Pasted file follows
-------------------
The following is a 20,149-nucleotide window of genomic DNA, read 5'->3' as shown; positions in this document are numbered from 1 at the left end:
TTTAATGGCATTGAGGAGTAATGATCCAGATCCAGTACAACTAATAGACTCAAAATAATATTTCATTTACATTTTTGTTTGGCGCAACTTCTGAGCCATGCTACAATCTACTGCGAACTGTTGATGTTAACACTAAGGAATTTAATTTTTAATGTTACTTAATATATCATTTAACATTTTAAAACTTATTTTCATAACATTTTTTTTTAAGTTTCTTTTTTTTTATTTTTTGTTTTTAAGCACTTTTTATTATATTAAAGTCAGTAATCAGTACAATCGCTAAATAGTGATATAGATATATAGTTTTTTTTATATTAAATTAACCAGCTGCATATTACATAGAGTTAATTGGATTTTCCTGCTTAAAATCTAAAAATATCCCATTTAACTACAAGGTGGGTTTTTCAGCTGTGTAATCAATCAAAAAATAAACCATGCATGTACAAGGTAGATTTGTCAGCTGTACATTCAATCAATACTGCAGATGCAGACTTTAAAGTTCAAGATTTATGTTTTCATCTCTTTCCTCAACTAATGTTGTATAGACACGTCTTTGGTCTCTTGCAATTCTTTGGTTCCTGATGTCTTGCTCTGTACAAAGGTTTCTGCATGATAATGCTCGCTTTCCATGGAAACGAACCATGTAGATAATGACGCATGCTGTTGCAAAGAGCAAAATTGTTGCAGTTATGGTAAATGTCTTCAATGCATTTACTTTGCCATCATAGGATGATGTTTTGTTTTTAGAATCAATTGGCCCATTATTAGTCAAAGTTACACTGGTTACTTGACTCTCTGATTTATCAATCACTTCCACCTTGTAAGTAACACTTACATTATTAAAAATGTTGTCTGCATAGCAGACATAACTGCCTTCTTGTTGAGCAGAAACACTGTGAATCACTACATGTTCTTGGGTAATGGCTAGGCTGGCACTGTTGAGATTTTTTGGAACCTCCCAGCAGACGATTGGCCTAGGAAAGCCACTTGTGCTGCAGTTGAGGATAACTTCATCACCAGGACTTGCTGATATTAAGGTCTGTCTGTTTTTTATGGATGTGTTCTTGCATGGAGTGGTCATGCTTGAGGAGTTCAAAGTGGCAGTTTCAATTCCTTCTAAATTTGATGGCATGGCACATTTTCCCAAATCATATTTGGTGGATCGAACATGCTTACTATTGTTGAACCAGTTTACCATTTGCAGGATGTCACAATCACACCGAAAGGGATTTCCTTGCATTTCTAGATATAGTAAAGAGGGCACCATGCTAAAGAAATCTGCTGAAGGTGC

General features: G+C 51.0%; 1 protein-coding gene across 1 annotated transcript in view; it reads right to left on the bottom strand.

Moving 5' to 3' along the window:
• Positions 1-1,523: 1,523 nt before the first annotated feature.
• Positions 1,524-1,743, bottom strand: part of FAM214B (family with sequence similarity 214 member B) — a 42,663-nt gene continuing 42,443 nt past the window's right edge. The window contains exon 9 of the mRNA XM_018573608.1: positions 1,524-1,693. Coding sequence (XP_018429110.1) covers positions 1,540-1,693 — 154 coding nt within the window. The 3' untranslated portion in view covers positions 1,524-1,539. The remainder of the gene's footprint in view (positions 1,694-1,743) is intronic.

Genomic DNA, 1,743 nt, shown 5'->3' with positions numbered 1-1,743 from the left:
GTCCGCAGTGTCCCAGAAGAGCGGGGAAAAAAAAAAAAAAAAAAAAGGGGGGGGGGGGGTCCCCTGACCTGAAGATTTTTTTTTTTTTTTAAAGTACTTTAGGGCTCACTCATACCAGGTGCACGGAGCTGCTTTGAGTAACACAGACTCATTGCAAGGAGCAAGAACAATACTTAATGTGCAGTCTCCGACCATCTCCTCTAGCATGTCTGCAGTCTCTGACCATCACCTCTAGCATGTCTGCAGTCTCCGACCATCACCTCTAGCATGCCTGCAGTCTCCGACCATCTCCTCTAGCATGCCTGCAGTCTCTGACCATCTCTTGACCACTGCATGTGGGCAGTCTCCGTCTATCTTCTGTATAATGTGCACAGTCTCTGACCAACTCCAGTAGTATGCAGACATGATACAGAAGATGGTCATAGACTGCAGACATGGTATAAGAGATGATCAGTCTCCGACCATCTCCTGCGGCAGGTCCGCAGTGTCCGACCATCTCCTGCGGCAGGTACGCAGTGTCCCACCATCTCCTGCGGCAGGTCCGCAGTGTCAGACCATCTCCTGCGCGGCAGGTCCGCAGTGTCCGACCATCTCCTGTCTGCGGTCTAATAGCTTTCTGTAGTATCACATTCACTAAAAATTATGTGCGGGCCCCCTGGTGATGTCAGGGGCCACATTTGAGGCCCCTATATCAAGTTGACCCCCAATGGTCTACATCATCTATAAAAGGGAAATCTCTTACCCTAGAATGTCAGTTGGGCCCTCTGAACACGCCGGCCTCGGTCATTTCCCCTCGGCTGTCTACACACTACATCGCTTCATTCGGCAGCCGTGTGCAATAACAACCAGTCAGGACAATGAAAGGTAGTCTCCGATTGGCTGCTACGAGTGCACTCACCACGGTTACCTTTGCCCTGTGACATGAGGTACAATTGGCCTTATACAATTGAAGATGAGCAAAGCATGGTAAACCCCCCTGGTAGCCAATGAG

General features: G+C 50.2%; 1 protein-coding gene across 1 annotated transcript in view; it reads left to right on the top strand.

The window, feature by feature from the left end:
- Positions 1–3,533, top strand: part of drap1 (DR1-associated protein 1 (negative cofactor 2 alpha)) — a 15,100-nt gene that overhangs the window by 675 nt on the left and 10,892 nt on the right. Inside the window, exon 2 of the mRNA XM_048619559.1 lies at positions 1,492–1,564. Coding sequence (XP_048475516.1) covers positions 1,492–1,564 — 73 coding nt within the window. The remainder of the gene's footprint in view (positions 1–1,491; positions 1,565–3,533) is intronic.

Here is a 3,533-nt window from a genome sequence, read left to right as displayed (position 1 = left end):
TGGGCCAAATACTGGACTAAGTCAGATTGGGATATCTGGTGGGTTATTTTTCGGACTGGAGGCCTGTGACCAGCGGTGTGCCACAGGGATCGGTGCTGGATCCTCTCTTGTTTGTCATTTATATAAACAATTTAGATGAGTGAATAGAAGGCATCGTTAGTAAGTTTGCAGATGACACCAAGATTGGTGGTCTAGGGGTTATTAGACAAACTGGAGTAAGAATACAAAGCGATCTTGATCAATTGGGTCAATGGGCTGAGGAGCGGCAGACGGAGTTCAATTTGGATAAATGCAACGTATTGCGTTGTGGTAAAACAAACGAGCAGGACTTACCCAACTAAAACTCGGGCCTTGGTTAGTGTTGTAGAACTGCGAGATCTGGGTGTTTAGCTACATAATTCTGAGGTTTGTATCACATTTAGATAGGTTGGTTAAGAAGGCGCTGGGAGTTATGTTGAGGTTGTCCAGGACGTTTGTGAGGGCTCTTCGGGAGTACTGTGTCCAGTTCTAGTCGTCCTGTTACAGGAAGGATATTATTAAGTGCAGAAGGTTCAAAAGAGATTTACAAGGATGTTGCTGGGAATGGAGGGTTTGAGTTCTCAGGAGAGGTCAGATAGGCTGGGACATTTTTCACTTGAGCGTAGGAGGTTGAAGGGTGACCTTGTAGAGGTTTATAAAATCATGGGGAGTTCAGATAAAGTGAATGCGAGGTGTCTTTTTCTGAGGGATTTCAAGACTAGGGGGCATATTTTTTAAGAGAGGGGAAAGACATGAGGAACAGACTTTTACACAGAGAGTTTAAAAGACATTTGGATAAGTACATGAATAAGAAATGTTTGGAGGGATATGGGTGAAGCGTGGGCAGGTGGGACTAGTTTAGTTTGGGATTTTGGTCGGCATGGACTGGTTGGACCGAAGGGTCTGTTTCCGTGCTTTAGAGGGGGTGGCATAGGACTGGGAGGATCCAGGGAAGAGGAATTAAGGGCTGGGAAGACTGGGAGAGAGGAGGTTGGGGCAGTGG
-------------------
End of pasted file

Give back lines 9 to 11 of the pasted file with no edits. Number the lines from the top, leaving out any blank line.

General features: G+C 50.2%; 1 protein-coding gene across 1 annotated transcript in view; it reads left to right on the top strand.

The window, feature by feature from the left end:
- Positions 1–3,533, top strand: part of drap1 (DR1-associated protein 1 (negative cofactor 2 alpha)) — a 15,100-nt gene that overhangs the window by 675 nt on the left and 10,892 nt on the right. Inside the window, exon 2 of the mRNA XM_048619559.1 lies at positions 1,492–1,564. Coding sequence (XP_048475516.1) covers positions 1,492–1,564 — 73 coding nt within the window. The remainder of the gene's footprint in view (positions 1–1,491; positions 1,565–3,533) is intronic.